Brands can’t afford to get their customer experience wrong and there’s no better place to establish the right connect
By Tulika Singh

From knock knock to PING, from letters to e-mails, from postcards to tweets and from calendar-markings to notifications, ‘social media’ has re-defined all our good old traditional ways of day-to-day interaction. And brands have also woken up to this means of communication and engagement. The Internet has about 2.7 billion users across the globe. If they made a country, that would be as populous as China and India put together. And Facebook nation would come third.
This outreach factor alone makes the Internet the ‘must go to’ place for businesses, irrespective of their size or type. Content marketing expert and social media consultant Bikram K. Singh says, “Social media should be facebook-19seen as an ‘information sharing’ medium, which incidentally, is a two-way platform that a marketeer can use to seed the product deeper in the consumers’ psyche – something
traditional advertising can’t hope to imagine – and to get insights to optimise (fine-tune) the future messages or campaigns.”
Elaborating on the social media’s current relevance, Professor Sham Sharma, a management consultant, says that, “Mind is the new body. The new customer profile is: time-starved, overworked and stressed. Apart from this, physical fitness, mental health, academic highlights, career progress and material aspirations  are today’s benchmarks. Realising this, marketeers are coming up with suitable products and services. These have to be properly communicated through online media.” And what is better than the social media to captivate and engage the target consumers?
Though Facebook broke new grounds in social media advertising, some experts speculate that the social network’s growth may not last for long. Aaron Smith, senior researcher at Pew Research Centre, thinks that Facebook has been facing growth-stagnation issues. He told The Washington Post: “It’s hard to get more than 85 per cent of anyone doing anything. A lot of the easy converts in the younger group, or even in the older and middle-aged group, are already on the site. The senior group is the only area that has any substantial area for growth.”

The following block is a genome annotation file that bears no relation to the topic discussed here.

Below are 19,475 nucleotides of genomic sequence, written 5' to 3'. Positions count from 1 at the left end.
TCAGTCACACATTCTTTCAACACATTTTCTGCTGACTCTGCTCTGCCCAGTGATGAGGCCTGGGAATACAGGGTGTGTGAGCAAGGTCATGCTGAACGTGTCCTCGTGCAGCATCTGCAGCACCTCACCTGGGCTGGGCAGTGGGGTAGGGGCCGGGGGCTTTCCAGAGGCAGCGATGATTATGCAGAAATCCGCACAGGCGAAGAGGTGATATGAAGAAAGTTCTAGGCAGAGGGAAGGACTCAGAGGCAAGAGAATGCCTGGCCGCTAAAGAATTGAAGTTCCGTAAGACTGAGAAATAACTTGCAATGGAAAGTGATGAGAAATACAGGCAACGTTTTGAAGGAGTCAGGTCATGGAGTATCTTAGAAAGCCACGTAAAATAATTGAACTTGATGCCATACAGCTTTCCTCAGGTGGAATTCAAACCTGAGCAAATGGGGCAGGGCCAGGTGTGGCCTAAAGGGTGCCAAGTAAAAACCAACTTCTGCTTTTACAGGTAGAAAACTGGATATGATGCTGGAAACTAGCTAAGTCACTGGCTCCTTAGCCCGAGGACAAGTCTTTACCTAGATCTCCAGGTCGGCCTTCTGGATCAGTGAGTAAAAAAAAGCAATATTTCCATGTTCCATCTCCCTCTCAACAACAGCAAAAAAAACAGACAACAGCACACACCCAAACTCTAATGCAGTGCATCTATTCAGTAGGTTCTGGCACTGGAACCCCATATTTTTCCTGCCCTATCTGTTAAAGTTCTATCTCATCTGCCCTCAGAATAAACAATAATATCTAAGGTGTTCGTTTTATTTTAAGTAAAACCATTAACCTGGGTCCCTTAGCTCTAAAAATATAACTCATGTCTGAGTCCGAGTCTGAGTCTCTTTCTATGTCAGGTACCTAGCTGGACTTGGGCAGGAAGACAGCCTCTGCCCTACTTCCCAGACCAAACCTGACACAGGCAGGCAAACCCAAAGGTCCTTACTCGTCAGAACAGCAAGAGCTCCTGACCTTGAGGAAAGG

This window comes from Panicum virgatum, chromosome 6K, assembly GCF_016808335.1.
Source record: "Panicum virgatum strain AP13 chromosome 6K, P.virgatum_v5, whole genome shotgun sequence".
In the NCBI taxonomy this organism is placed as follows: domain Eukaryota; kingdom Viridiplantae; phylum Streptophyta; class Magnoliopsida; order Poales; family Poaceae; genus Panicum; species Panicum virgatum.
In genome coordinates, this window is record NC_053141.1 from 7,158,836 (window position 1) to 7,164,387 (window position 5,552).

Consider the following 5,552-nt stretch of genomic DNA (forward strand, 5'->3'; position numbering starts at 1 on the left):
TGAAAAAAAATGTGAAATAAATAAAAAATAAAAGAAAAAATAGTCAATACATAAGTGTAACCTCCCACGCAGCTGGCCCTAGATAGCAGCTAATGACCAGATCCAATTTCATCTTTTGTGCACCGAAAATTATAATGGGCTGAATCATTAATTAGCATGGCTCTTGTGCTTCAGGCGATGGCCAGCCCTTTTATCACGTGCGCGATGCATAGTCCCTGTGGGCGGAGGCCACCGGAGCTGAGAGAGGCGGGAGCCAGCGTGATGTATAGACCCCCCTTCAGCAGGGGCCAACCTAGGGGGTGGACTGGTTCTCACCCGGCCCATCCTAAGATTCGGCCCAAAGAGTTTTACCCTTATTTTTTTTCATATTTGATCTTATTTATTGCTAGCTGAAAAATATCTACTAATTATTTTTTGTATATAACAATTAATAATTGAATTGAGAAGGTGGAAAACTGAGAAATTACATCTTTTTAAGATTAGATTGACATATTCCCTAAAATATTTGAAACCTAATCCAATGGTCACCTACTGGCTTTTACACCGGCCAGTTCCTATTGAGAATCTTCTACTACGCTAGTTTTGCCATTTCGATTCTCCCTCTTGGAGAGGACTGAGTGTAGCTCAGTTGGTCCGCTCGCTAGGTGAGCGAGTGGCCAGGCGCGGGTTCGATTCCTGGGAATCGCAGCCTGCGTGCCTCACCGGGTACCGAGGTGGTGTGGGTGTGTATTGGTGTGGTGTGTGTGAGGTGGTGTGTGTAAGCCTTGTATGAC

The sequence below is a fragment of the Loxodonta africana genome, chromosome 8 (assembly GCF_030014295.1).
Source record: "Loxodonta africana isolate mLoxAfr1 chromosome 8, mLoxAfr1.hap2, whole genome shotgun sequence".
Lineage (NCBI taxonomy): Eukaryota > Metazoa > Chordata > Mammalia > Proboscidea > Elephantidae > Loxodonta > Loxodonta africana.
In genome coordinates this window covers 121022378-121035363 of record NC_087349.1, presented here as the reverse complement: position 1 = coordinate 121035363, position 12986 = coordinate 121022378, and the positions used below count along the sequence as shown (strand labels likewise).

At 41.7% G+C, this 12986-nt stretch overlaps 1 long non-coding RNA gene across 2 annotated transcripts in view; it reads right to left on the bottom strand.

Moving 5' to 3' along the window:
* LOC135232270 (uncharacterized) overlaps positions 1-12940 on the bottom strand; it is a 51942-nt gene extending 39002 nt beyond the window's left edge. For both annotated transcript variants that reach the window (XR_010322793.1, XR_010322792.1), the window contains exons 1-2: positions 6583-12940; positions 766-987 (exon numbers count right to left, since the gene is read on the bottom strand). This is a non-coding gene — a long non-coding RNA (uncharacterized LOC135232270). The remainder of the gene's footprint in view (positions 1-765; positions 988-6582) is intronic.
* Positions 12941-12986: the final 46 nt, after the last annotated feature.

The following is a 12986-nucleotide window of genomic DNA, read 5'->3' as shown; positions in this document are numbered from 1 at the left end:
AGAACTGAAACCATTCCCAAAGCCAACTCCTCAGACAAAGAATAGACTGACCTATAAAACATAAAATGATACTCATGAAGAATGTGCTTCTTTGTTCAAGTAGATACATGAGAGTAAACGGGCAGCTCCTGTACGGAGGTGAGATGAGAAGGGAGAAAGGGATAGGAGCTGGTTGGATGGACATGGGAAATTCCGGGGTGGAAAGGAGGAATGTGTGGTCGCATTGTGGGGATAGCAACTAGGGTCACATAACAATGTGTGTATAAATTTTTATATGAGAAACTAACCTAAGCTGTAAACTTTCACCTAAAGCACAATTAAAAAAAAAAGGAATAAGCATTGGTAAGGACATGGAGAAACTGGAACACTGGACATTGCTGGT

The global big picture holds true for India as well, Manoj Deb, executive director of Bang In The Middle, feels. “It’s high time that businesses stopped considering Facebook as their primary platform. The rest of the world has certainly moved on. Most people have now moved on to Twitter and even Snapchat – an application most Indians don’t even know of. That is where our future lies and that is what corporate houses should be drafting their investment plans for.”


On the flipside, some do believe that a chain is only as strong as its weakest link. Hence, a country’s technological advancement will always go hand in hand with its development.
More than ever, the Internet is increasingly influencing people’s decision on where to travel and how to share their experiences with others.
“By having an active social media presence, Kerala Tourism is inspiring and informing global travellers with things to do and places to see in Kerala. Kerala Tourism is using Facebook and other social networks to share beautiful photos and have meaningful conversations with people. That’s a smart approach,” says Chad Wiebsick, director of social media for Michigan Economic Development Corp, USA.
“Social media is about being social and having a dialogue with people rather than a monologue. It’s not just the number of fans but the level of fan participation that’s important in today’s social media world. Kerala Tourism is doing a phenomenal job by turning its fans into heroes on Facebook. It is able to constantly generate likes, shares and interests from people,” Wiebsick adds.
Hinting at the indispensable nature of social media, Professor Sharma says, “We all know that China has become a global hub for novel products and services. The rail subway in Beijing offers rebates on the fare for every empty plastic bottle thrown into the reverse vending machine. Philips in China has a joint venture making intelligent street lighting. You may feel that these are essentially social acts. Nevertheless even such acts have to be promoted so that the unaware become aware of these. Social media gives you the reach to do this effectively.”
There are, however, a few things to be kept in mind if the power of the social media has to be harnessed to its full potential. Maninder Singh, director of Roots Research, says all businesses eyeing the social media space must first remember that  it is a pull medium not push. “Secondly, when people are talking, it makes sense to listen to the conversations rather than burying one’s head in the sand. And last but not the least, don’t fail to ask your customers to advocate your brand and promote you,” he lays out a basic blueprint.
“The more people get hooked to any network-linked device, the larger will be the social media’s share in any marketing budget,” says Bikram K. Singh who believes that the only challenge for social media in times to come will be “posed by language”.
Bloggers also play a crucial role in social media campaigns. Today, there are over two billion blogs on the Internet. In a way, they have become the most potent form of word-of-mouth communication.
Social media is the “biggest fundamental shift after the Industrial Revolution,” says Eric Qualman in ‘Socialnomics’. To take over pornography as the number one activity on the Internet, all it took was four years. About 80 per cent of recruiters today are using social media, of which 95 per cent trust LinkedIn. Fifty per cent of mobile Internet traffic is for Facebook alone, 78 per cent of people trust peer recommendation while only 14 per cent trust advertisements. The million dollar question here is whether businesses can afford to get their customer experience wrong.